UT San Diego –
In 2005, the aircraft carrier America was towed out to sea on its final voyage. Hundreds of miles off the Atlantic Coast, U.S. Navy personnel then blasted the 40-year-old warship with missiles and bombs until it sank.
The massive Kitty Hawk-class carrier — more than three football fields long — came to rest in the briny depths about 300 nautical miles southeast of Norfolk, Va.
Target practice is how the Navy gets rid of most of its old ships, an Associated Press review of Navy records for the past dozen years has found.
And they wind up at the bottom of the ocean, bringing with them amounts of toxic waste that are only estimated.
Navy documents state that among the toxic substances left onboard the America were more than 500 pounds of PCBs, or polychlorinated biphenyls, a chemical banned by the United States in 1979, in part because it is long-lasting and accumulates throughout the food chain.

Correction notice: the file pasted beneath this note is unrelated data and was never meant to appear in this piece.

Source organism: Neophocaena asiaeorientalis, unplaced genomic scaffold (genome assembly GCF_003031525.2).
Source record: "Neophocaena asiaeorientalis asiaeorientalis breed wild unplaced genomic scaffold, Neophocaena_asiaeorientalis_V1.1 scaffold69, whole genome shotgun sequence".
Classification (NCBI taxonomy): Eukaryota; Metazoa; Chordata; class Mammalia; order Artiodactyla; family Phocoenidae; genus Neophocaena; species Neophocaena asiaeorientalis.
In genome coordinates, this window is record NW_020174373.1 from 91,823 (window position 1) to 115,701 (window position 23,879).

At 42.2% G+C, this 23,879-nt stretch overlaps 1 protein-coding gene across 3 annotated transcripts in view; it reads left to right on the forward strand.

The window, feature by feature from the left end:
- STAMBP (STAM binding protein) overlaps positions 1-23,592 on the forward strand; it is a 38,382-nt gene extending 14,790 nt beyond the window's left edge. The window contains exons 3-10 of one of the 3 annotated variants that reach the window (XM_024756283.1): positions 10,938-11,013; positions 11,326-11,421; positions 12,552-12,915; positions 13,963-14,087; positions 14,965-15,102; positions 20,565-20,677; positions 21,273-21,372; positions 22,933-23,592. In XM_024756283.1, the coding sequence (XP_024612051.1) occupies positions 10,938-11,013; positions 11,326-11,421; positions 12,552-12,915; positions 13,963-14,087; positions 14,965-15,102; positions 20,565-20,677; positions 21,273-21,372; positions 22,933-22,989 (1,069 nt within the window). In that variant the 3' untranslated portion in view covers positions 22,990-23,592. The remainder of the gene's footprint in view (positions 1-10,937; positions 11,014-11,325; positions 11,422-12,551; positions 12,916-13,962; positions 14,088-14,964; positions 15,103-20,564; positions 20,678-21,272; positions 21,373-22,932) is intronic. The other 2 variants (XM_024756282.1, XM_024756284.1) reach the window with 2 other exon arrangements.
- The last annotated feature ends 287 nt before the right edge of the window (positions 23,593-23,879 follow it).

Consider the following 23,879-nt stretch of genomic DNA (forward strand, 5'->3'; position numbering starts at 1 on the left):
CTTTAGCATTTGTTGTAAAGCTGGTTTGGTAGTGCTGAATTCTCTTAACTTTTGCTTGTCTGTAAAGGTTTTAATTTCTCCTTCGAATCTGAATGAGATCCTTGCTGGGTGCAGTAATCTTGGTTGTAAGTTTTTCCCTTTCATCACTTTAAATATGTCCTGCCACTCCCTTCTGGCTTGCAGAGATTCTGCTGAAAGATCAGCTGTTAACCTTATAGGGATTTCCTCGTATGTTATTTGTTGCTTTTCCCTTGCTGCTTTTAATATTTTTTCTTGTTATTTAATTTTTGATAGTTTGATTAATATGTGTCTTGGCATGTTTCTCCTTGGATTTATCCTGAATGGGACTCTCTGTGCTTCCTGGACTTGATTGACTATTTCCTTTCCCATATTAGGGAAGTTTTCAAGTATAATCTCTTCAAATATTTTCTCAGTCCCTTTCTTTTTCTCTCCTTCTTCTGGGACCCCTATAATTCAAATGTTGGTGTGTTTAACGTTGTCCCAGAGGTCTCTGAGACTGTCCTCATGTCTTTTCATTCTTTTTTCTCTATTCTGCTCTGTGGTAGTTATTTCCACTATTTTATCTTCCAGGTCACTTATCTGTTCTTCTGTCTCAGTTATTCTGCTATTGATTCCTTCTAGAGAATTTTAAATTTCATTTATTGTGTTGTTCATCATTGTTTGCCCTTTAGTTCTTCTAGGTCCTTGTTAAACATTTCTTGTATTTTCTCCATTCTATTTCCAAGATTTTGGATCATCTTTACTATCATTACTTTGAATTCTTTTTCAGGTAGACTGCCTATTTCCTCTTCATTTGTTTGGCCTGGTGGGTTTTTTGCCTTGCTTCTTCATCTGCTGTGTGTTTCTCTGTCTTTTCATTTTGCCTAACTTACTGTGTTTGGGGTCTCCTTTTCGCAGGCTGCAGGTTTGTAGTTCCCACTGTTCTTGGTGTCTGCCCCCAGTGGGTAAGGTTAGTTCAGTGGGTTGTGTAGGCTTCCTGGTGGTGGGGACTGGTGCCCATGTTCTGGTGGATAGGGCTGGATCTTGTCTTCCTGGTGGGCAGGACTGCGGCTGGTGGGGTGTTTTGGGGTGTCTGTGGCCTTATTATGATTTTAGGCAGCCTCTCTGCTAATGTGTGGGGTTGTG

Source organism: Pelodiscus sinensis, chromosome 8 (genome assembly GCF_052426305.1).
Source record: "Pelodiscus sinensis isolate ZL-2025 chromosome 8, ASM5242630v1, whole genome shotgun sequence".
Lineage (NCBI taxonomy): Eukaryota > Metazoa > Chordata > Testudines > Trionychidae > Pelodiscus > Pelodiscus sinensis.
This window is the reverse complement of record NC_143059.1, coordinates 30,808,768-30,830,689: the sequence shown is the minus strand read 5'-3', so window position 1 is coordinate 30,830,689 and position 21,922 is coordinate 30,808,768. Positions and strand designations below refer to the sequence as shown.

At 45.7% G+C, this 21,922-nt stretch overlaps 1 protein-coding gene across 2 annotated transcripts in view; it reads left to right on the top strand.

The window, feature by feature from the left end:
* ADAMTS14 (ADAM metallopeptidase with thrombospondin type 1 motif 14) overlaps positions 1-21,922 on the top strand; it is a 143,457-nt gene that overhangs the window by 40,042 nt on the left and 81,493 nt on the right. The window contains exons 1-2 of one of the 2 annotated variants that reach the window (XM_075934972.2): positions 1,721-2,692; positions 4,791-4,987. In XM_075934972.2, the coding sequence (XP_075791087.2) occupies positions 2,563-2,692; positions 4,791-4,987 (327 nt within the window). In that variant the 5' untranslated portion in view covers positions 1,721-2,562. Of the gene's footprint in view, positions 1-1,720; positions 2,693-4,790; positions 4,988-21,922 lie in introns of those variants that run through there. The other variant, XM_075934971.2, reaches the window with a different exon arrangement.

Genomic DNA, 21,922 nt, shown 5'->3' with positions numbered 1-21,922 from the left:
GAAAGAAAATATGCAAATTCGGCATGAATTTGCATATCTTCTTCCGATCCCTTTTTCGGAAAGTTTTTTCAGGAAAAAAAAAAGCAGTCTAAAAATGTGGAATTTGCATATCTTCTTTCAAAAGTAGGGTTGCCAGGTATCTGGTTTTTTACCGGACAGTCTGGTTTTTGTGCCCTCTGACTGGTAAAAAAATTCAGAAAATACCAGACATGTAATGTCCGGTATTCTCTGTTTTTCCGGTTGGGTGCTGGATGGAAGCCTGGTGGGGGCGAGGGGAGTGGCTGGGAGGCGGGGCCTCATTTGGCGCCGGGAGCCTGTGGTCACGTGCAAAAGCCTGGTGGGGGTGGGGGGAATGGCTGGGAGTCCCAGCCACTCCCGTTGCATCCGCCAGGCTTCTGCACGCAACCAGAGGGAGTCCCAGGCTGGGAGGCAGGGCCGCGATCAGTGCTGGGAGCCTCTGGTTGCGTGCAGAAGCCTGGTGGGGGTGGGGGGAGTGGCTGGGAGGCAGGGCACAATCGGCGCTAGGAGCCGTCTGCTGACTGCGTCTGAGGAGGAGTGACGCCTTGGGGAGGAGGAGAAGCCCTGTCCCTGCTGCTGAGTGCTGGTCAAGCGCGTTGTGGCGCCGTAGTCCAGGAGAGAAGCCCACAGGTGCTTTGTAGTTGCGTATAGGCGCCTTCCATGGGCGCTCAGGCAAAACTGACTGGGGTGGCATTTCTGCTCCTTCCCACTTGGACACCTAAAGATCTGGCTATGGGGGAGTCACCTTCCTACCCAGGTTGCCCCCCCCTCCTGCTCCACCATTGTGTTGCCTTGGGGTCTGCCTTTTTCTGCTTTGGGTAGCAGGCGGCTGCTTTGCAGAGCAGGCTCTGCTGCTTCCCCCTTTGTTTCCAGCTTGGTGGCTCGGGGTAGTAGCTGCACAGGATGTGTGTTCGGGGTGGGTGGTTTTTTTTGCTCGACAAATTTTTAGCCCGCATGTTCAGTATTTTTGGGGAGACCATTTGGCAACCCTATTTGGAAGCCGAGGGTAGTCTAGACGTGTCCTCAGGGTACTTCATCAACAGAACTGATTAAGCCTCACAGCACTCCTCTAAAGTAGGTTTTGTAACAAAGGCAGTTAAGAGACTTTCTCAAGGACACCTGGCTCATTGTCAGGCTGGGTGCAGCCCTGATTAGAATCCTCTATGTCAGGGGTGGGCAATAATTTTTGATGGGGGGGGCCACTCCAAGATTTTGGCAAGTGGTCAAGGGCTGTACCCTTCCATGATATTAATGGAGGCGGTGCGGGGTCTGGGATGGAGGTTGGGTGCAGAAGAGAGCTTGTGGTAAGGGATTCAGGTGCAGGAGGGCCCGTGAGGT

Disposing of the carrier that served in the Vietnam War, Desert Shield and Desert Storm cost more than $22 million. In the past 12 years, records show the Navy has used missiles, torpedoes and large guns to sink 109 old, peeling and rusty U.S. warships off the coasts of California, Hawaii, Florida and other states.
During the same period, 64 ships were recycled at one of six approved domestic ship-breaking facilities. The Navy says target practice on military ships serves an important national security function, allowing for live-fire exercises and study of “weapons lethality.”
But since the program’s inception, the AP found the Navy has struggled to balance its military training needs with an environmentally sound way to send ships to the grave.